Every second (53%) Russian doctor believes that mass vaccination is useless. This is due to the fact that the current strain of the virus is losing its virulence, and vaccines are yet to be developed from new strains. For this option, female doctors more often voted than male doctors (58% versus 41%, respectively). Male doctors were also more likely to advocate for mass vaccination - every fourth male doctor spoke about it, according to a survey by RNC Pharma and Doctor at Work.
More than 10% of doctors say that it is necessary to vaccinate only those people who are at risk for this disease. The same percentage said that companies that produce medicines need to reserve enough capacity to be able to quickly produce the right amount of vaccines if the epidemic in the country worsens.
Earlier, a third of Russians said they did not want to be vaccinated against coronavirus. Two-thirds of residents surveyed believe that vaccination should be voluntary. At the same time, as follows from the draft new Code of Administrative Offenses (CAO), for refusal of compulsory vaccination, Russians may face a fine of five to seven thousand rubles.
In Russia, various institutes are developing up to 100 different vaccines for a new disease. On Thursday, human vaccine trials were launched at the Burdenko Military Clinical Hospital. Last Tuesday, the Ministry of Health gave permission for this. The potential drug was developed by scientists at the Gamalei Research Center for Epidemiology and Microbiology. Earlier it was tested on animals. The vaccine was effective. After introducing it to 18 volunteers on Thursday, none of them felt bad, and no adverse reactions occurred. Now the first volunteers will be tested for vaccine efficacy. If all of them are good, the vaccine will continue to be tested on new volunteers. It was previously noted that the first subjects will be discharged from the hospital no earlier than a month later. They will be in contact with doctors for another six months after discharge.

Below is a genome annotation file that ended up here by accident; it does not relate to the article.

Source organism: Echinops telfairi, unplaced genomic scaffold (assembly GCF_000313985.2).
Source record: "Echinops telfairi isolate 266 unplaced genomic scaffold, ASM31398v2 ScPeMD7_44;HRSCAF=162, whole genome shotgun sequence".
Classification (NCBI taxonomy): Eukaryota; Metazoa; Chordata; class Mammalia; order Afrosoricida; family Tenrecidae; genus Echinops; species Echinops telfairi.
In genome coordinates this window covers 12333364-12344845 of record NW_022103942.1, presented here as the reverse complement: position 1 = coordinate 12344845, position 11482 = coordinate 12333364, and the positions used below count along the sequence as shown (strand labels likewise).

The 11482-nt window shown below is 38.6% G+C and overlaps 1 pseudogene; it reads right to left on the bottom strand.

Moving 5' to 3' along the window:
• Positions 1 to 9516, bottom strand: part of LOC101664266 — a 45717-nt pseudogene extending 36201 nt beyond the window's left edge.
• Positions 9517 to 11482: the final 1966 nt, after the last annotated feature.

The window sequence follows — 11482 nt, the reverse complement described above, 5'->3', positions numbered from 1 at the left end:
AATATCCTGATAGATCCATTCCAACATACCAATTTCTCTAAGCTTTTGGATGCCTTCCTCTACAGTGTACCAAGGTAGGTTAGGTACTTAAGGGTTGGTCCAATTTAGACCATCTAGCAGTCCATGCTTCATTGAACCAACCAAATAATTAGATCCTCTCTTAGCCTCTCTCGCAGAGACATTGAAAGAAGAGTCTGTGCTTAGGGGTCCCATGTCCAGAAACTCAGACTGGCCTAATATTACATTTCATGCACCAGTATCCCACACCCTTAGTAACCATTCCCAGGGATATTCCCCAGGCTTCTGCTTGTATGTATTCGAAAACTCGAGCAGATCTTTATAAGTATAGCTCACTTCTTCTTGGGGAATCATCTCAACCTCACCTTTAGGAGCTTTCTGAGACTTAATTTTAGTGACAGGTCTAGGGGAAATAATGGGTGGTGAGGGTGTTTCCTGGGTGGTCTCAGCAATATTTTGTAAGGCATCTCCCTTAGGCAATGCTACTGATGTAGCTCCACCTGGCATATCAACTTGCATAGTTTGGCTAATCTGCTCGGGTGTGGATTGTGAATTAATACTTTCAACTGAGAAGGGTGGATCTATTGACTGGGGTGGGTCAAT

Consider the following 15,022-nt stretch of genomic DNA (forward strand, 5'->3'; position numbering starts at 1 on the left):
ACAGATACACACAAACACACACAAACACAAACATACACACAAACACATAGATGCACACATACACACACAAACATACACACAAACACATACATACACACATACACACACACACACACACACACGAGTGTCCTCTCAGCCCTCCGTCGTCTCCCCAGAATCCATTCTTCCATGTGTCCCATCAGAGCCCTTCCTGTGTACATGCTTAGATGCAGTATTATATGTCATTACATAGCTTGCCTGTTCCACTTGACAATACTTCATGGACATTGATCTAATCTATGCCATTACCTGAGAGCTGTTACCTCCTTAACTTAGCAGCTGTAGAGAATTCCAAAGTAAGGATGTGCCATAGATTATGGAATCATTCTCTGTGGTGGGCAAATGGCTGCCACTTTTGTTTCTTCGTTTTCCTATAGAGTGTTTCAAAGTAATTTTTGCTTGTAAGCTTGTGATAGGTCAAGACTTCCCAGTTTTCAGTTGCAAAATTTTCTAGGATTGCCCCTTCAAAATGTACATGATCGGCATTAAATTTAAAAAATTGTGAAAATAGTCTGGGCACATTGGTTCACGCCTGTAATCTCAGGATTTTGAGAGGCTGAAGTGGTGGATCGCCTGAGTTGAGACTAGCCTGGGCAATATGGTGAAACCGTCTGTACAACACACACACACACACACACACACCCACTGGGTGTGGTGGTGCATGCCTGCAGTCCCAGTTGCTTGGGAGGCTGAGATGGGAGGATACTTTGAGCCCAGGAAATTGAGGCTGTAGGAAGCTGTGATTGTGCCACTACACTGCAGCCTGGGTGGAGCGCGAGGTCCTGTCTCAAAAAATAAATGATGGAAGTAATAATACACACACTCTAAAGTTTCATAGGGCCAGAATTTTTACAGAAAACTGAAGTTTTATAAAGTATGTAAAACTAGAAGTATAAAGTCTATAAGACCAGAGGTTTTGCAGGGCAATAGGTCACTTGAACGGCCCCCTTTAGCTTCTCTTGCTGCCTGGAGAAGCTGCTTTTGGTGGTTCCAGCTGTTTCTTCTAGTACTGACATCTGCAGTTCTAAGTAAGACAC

Scientists from the United States and Britain believe that the first vaccines are unlikely to stop the spread of the virus. Since the authorities are rushing researchers with their inventions, scientists will only be able to develop such a reaction that either prevents the virus from flowing into a severe form, or protects the body from infection, or can fight the virus inside the body. It will not be possible to invent a vaccine for all cases at once, scientists believe, adding that now they are mainly focused on the invention of a vaccine that prevents the development of severe forms of the disease.